About Me

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Canberra-based naturalist, conservationist, educator since 1980. I’m passionate about the natural world (especially the southern hemisphere), and trying to understand it and to share such understandings. To that aim I’ve written several books (most recently 'Birds in Their Habitats' and 'Australian Bird Names; origins and meanings'), run tours all over Australia, and for the last decade to South America, done a lot of ABC radio work, chaired a government environmental advisory committee and taught many adult education classes – and of course presented this blog, since 2012. I am the recipient of the Australian Natural History Medallion, the Australian Plants Award and most recently a Medal of the Order of Australia for ‘services to conservation and the environment’. I live happily in suburban Duffy with my partner Louise surrounded by a dense native garden and lots of birds.

Thursday, 3 November 2016

The Great Sandy Desert: #4, shrubs

As promised, herewith the last instalment in a series of postings on my recent serendipitous visit to the remote and beautiful Great Sandy Desert of Western Australia. It started here; you can work forward from there if you feel so inclined. 

I am ending with some of the flowering shrubs - and there were a surprising number, after the relatively recent rains. Inevitably there were a few I don't know, and probably a couple (hopefully no more!) that I've misinterpreted. As ever any help and suggestions will be very warmly welcomed and acknowledged. 

Rather than attempt a commentary - I think I've said most of that in earlier posts on the desert - this post is really going to comprise a series (a fairly long series, I should warn) of annotated photos. Many of the plants are too unfamiliar to have been allocated common names. 

There were a lot of acacias; I'll start with just some of them.
Acacia acradenia, an uncommon wattle scattered across the northern deserts.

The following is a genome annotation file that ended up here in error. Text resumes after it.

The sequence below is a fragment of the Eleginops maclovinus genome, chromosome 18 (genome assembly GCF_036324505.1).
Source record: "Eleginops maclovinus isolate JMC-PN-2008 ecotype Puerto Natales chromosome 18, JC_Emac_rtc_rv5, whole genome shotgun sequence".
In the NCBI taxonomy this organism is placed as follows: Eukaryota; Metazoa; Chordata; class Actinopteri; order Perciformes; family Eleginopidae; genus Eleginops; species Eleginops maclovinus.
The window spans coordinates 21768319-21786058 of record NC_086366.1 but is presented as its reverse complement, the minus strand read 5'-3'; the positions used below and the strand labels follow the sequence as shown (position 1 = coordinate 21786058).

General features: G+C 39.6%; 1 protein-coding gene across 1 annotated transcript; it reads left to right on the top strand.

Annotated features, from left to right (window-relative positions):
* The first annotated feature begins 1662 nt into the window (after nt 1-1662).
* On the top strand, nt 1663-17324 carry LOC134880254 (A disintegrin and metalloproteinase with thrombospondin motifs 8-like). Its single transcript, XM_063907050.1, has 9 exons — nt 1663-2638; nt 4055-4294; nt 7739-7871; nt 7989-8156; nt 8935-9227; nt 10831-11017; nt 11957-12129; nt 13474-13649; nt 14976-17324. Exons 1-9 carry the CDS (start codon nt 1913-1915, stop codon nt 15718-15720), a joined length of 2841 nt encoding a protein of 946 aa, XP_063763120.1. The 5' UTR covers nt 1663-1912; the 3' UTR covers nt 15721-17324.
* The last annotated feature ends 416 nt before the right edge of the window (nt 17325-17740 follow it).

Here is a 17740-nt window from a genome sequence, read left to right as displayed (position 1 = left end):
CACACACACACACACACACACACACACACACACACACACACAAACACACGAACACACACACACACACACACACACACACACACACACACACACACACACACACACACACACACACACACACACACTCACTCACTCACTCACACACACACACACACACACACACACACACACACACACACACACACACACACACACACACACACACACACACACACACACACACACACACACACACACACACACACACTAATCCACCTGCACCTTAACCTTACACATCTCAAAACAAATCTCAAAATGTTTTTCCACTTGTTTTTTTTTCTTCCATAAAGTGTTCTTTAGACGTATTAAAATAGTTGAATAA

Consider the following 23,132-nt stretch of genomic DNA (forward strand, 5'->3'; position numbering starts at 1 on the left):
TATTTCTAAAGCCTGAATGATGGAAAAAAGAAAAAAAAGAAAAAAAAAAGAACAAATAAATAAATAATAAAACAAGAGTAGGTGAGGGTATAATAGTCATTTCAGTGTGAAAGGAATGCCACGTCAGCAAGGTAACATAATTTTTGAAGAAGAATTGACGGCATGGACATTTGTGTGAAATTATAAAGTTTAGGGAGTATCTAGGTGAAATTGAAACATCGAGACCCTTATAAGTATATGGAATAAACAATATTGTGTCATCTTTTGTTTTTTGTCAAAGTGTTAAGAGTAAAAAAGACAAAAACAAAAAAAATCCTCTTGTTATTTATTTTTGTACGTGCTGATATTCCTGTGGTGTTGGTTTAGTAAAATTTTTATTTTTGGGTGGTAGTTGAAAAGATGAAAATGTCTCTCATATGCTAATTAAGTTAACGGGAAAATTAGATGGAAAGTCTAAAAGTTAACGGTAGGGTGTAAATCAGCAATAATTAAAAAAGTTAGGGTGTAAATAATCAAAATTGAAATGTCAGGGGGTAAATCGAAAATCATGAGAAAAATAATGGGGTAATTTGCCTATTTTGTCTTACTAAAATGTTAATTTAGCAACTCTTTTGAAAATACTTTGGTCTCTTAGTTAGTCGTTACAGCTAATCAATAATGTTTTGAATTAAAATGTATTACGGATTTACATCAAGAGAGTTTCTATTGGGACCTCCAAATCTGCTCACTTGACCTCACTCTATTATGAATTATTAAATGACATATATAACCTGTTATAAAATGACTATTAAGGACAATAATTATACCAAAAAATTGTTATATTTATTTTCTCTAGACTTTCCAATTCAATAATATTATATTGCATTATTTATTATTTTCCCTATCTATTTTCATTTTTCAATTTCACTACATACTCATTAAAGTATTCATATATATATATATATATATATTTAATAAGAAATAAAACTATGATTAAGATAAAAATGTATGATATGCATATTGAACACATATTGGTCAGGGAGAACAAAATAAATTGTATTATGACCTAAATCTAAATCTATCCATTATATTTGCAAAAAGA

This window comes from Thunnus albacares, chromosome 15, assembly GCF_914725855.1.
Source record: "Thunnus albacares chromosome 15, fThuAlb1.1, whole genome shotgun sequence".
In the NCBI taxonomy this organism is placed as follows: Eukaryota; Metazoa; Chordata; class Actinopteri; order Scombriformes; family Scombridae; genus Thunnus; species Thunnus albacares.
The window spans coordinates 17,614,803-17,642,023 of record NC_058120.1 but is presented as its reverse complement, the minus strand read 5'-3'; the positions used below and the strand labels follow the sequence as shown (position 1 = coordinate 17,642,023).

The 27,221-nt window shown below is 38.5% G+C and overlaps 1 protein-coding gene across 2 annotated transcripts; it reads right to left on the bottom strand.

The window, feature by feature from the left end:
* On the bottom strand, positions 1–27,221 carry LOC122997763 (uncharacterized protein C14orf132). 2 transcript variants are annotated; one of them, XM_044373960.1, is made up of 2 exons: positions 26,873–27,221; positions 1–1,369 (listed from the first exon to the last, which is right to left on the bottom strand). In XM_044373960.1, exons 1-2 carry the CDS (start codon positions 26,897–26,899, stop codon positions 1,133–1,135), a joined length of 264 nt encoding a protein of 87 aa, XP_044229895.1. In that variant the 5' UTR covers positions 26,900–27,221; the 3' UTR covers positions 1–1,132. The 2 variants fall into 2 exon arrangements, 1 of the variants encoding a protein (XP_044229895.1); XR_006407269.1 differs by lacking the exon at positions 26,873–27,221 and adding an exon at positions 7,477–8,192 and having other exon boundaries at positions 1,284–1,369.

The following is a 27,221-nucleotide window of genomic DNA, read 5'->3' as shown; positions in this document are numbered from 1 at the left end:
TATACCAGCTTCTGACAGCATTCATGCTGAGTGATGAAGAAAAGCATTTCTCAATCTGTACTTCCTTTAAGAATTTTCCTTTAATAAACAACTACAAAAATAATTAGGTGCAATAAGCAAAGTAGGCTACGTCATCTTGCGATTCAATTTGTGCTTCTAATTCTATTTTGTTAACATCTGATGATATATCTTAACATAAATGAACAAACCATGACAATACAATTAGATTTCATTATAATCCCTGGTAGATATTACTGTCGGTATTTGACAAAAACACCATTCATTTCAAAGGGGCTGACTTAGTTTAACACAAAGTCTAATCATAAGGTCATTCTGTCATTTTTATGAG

Grey-whorled Wattle Acacia adoxa, a lovely little wattle from the north-west of Australia,
finding its south-eastern limits in the Great Sandy Desert. It was named as recently as 1972 by eminent
Australian Acacia botanist Leslie Pedley who was somewhat dismissive of it - adoxa means
ignoble or disreputable! Seems a little harsh.
Acacia chippendalei, scattered in the northern central deserts.
Named for George Chippendale, a great authority on Northern Territory flora
and author of the eucalypt volume of the Flora of Australia.
He was also a gentle and delightful man who I am grateful for having known.

Waxy Wattle Acacia dictyophleba, an attractive species widespread in the northern deserts.

Hill's Tabletop Wattle Acacia hilliana, a low-growing species again found across the northern deserts.
Not so many plants are named for an entomologist, but Gerald Hill was obviously something of a broader
naturalist as well, as he had the perspicacity to collect the type specimen.

Acacia stipuligera in late evening light.
I think this one is Sandhill Wattle Acacia ligulata, which I know from further south.
Any thoughts?
A couple of heavily-flowering shrubs from the family Myrtaceae periodically brightened up the desert all along our route.
Desert Heath Myrtle Aluta (formerly Thrytomene) maisonnevei is restricted to the
depths of the western deserts.
A starflower Calytrix sp., above and below. It was a star of the flowering shrubs, shining in the desert distances.
A couple of pea shrubs were also conspicuous.

The remarkable Upside-down Plant Leptosema chambersi, not least for being a bird-pollinated plant
with the flowers at ground level, much more characteristic of a mammal-pollinated one.
It was named by Ferdinand von Mueller for pastoralist James Chambers who financed John McDouall Stuart's
expedition which collected the type specimen.
Every one of the numerous Upside-down Plants we saw was surrounded by bird footprints, but sadly
we never managed to see the birds, which I assume were either (or both) honeyeaters or woodswallows.

Green Birdflower Crotolaria cunninghamii, above and below.
This remarkable pea nearly always grows on red sand dunes.
It was named to commemorate the great early 19th century botanist and explorer Allan Cunningham.

Poison Sage Isotropis atropurpurea is a rather more conventional pea, scattered in apparently discrete
populations across the western deserts. Related species are toxic by virtue of having sodium fluoracetate
('1080' when it appears in commercial pest poisons) in their foliage, but it seems that this species
has another, hitherto so far unidentified, chemical.